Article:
Today, civil society leadership from across the traditions and communities of this island remains at the heart of the process of peace and reconciliation. Supporting this work is a key priority for the Government of Ireland, through mechanisms such as the Reconciliation Fund, International Fund for Ireland, Shared Island Fund and EU PEACE monies. 

“Our total and absolute commitment to exclusively democratic and peaceful means of resolving differences on political issues”

The Good Friday Agreement is a remarkable document that contains an inspired combination of practical mechanisms with visionary ideals. 

At its heart are a number of fundamental principals, foremost of which is a commitment to “exclusively democratic and peaceful means” to resolve
political disputes. 

The Agreement explicitly recognises that individuals and communities have different aspirations for the future of the island, all of which are legitimate, but affirms that these will only be pursued peacefully.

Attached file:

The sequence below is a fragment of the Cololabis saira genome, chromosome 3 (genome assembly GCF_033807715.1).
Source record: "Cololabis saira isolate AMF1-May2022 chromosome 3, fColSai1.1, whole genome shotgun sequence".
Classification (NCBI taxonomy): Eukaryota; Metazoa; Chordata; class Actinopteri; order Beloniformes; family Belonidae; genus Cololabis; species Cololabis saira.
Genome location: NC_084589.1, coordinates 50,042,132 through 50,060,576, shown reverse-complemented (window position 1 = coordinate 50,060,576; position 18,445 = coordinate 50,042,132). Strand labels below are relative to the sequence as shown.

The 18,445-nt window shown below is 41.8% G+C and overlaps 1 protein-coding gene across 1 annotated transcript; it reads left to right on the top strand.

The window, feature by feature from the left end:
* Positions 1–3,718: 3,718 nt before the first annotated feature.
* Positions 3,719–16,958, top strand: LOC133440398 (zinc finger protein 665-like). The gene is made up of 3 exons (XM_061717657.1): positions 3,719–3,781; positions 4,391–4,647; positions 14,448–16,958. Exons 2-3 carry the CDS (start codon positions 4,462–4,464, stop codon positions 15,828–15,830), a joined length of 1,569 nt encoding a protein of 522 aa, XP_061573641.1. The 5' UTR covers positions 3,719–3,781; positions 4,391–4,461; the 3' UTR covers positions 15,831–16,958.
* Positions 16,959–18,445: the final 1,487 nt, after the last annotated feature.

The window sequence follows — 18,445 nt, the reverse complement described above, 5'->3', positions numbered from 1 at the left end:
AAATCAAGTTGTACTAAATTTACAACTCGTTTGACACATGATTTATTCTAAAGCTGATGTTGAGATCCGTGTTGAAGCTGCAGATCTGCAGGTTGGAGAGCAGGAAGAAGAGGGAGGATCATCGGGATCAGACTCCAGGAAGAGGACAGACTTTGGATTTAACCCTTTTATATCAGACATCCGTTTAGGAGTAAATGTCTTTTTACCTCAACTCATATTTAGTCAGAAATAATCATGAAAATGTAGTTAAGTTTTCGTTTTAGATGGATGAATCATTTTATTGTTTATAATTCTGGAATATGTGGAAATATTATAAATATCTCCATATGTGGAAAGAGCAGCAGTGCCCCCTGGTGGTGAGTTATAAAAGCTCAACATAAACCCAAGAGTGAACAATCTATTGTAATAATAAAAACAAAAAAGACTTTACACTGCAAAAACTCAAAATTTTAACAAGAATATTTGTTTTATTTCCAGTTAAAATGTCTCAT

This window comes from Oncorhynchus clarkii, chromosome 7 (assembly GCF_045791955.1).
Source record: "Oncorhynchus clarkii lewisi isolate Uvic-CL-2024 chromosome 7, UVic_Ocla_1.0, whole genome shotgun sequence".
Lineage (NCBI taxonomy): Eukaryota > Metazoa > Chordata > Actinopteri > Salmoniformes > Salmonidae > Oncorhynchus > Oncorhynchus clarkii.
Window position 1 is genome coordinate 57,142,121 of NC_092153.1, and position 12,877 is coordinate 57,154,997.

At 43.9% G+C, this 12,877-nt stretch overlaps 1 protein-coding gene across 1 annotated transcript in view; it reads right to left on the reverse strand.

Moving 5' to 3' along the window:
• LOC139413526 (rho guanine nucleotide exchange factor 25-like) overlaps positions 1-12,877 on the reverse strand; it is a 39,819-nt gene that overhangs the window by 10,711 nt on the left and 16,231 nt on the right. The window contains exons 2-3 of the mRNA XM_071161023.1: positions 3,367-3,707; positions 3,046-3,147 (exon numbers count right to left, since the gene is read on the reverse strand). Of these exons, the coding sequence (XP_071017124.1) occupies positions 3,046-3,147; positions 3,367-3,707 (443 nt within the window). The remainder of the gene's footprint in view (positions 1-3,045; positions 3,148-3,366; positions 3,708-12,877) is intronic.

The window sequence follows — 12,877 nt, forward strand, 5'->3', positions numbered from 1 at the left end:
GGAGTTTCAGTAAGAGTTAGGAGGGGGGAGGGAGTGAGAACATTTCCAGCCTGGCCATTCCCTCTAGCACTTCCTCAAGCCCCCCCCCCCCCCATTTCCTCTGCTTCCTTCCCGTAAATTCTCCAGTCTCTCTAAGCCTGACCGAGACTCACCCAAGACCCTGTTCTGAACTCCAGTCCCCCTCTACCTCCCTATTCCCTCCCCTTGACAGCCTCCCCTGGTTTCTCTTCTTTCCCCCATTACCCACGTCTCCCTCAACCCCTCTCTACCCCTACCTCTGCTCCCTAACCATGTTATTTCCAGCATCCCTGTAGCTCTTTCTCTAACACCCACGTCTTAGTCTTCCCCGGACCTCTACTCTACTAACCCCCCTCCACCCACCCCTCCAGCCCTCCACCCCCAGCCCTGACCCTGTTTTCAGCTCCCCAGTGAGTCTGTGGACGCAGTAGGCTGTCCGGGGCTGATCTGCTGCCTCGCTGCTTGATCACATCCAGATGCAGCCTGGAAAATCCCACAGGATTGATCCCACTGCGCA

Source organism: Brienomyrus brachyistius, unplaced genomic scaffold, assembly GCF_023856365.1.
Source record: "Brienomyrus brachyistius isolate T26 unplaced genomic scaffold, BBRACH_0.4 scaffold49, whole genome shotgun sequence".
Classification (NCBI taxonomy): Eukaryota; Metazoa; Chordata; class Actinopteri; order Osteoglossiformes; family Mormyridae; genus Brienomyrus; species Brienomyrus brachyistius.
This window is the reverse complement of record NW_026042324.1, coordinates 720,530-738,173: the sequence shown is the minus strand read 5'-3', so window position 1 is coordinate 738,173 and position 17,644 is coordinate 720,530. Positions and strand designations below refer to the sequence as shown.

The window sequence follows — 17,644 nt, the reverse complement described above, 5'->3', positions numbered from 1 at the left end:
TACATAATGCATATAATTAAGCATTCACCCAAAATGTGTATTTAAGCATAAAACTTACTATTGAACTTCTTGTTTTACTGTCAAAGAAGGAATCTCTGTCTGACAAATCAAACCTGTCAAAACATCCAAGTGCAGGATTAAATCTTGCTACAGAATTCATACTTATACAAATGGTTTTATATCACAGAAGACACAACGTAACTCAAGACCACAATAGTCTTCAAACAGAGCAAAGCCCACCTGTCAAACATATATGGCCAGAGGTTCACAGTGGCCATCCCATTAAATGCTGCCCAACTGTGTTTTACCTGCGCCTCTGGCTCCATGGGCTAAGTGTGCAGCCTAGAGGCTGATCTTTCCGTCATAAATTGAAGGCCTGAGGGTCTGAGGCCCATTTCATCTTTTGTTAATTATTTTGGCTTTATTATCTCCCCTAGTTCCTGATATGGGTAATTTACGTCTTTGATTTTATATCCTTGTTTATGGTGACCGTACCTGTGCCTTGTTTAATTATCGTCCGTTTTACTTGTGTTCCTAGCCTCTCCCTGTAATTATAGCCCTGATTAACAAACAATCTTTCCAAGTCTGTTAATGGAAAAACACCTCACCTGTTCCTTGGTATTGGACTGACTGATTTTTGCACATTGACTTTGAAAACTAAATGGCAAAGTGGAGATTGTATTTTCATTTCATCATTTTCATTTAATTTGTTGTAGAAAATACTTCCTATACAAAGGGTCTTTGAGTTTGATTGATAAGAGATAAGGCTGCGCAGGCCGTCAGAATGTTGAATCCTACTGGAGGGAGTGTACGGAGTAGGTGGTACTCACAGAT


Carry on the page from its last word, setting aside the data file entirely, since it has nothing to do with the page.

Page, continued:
It recognises the complexity of peoples’ identities, acknowledging that the people of Northern Ireland can be “Irish, or British or both”. 

Instead of pushing people into separate corners, the Agreement found new ways for us to come together in a mutually reinforcing ‘three-stranded approach’ that reflects the totality of relationships across our islands: North-South, East-West, and within Northern Ireland. This included new political mechanisms to help us better understand one another and deliver real improvements to people’s daily lives. 

Central to these are the Assembly and power-sharing Executive established under Strand One; the North-South Ministerial Council established under Strand Two; and the British-Irish Intergovernmental Conference and British-Irish Council established under Strand Three.

Partnership, equality and mutual respect are at the heart of the Good Friday Agreement, not least through the binding commitments given to “the protection and vindication of the human rights of all”. 

The Agreement provided us with the tools we need to achieve a goal that all could agree on: lasting peace and true reconciliation. We have sometimes fallen short of this vision; but our commitment to see it realised remains.

International support

President Bill Clinton reaches through a crowd to shake hands with a young boy in Belfast